Gilbert and his wife Suzanne lived in Moissac, the initial headquarters for La Sixieme. Many group members had official positons with Jewish or Catholic aid agencies. Gilbert’s false identity was Andre Flourens and his codename was Renne. La Sixieme obtained some town hall stamps needed to authenticate documents from a few town halls where there were resistance members. But they needed to expand the selection. Gilbert became an expert hand stamp forger, creating stamps used to authenticate false papers, including birth and work certificates, travel papers, and identification documents. Gilbert initially carved stamp dies out of blocks of rubber eraser, then used softer blocks of linoleum. Among the types of stamps that Gilbert counterfeited were town hall stamps and police stamps. La Sixieme selected town halls that had been destroyed by bombing in 1940. They would send a letter to the town hall asking for a copy of a birth certificate. The town hall would reply with the information that the records had been destroyed. The replies would be on paper stamped with the town hall stamp. Gilbert then copied the design onto the counterfeit stamp. Gilbert also doctored cards that they could not yet duplicate, such as ration cards. He would bleach out words such as Juif, and enter the new information.

    In September 1943, La Sixieme moved its headquarters to the larger town of Lyon, and Gilbert and Suzanne moved there also. Gilbert worked morning to night as a forger for La Sixieme, as well as for M.J.S., the Zionist Youth Movement. Gilbert received orders from La Sixieme members in Paris until the operatives there were able to manufacture their own stamps. Suzanne picked up the orders, but otherwise they had very few contacts with the outside world. Gilbert produced thousands of documents. EIS and MJS supplied hundreds of thousands to refugees, those fleeing deportation, as well as resistance members and fighters. After finding homes for 400 children in October 1943, Rosette also went to Lyon. Lina and Rosette worked for David in social services. David’s official position was secretary to Abbe Glasberg of the church of St. Alban, a resistance member. They placed families in hiding and provided them with false papers and ration cards. The group manufactured over 600 sets of false papers. Robert fabricated false papers, including identity documents such as birth and baptismal certificates. In January 1944, Robert and his pregnant wife Nelly were arrested and sent to Drancy transit camp in Paris. On June 27, 1944, David was caught and shot in the street by the Gestapo in Lyon. Rosette left Lyon and went to Grenoble, which was liberated in August. Lina, Gilbert, and Suzanne stayed in Lyon, where they were liberated by American forces on September 3.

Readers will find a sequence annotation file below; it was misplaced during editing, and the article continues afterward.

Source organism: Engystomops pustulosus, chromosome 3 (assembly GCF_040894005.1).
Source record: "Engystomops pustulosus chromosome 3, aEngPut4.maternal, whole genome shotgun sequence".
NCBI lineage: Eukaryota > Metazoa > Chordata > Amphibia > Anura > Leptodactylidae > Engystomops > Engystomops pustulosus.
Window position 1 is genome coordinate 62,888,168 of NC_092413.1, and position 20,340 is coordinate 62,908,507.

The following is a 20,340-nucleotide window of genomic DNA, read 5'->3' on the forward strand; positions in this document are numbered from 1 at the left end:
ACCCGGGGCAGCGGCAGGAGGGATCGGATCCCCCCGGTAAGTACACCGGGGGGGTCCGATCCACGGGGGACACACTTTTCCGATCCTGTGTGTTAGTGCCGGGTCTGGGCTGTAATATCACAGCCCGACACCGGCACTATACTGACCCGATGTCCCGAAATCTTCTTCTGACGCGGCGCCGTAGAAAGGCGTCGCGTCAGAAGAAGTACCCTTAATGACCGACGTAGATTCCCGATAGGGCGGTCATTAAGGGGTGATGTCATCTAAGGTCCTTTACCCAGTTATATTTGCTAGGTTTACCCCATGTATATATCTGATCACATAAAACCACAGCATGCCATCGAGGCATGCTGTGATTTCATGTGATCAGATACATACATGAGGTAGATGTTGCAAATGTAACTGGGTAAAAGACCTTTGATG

The war ended when Germany surrendered on May 7, 1945. The family learned that Robert and Nelly were deported from Drancy to Auschwitz-Birkenau concentration camp on February 3, 1944, where they were killed. Lina married an American soldier and immigrated to the United States. Rosette died of tuberculosis in 1951 in France. Gilbert and Suzanne returned to Paris, where Gilbert died sometime before 1988.

    Physical Details

    Language
    French
    Category
    Marking devices
    Object Type
    Hand stamps (lcsh)
    Physical Description
    Unevenly cut, nearly flat, rectangular, black, possibly linoleum, stamp die carved with reverse French text, stained purple from ink. Remnants of gray cardboard are adhered to the back.
    Dimensions
    overall: Height: 0.125 inches (0.318 cm) | Width: 1.500 inches (3.81 cm) | Depth: 0.250 inches (0.635 cm)
    Materials
    overall : linoleum, cardboard, adhesive, ink

    Rights & Restrictions

    Conditions on Access
    No restrictions on access
    Conditions on Use
    No restrictions on use

    Keywords & Subjects

    Administrative Notes

    Provenance
    The stamp was donated to the United States Holocaust Memorial Museum in 1988 by Elaine Frank, the niece of Gilbert Leidervarger.
    Funding Note
    The cataloging of this artifact has been supported by a grant from the Conference on Jewish Material Claims Against Germany.
    Record last modified:
    2022-07-28 18:11:49
    This page:
    https:​/​/collections.ushmm.org​/search​/catalog​/irn521752